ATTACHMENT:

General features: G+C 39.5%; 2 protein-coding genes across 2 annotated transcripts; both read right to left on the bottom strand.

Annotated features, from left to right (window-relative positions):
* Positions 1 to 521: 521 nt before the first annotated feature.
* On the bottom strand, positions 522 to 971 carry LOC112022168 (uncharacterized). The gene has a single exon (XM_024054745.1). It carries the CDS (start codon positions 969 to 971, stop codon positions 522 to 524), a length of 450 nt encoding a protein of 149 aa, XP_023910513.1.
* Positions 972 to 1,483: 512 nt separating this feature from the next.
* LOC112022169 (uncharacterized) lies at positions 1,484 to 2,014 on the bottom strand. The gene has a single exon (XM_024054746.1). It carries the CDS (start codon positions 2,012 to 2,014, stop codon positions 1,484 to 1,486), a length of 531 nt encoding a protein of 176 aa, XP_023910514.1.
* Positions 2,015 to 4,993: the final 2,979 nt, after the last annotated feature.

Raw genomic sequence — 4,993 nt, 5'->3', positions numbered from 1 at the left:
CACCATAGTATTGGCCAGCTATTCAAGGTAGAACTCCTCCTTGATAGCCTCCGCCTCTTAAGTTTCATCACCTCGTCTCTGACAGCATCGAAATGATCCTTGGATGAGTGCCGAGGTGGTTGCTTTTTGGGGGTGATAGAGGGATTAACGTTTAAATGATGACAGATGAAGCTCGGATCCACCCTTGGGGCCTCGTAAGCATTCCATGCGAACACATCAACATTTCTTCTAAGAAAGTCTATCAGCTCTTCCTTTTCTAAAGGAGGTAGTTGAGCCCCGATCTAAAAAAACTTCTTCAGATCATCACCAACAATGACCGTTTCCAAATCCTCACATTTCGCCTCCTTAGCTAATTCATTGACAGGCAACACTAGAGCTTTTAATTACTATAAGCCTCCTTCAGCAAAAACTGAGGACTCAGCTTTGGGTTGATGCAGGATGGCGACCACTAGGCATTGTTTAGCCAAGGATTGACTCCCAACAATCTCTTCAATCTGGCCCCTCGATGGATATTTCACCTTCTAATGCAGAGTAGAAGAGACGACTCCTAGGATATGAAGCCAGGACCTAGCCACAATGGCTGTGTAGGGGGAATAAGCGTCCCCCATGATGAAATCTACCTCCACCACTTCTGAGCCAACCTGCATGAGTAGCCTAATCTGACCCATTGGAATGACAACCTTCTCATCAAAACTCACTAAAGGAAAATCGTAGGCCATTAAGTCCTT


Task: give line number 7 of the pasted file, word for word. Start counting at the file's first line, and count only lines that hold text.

* Positions 2,015 to 4,993: the final 2,979 nt, after the last annotated feature.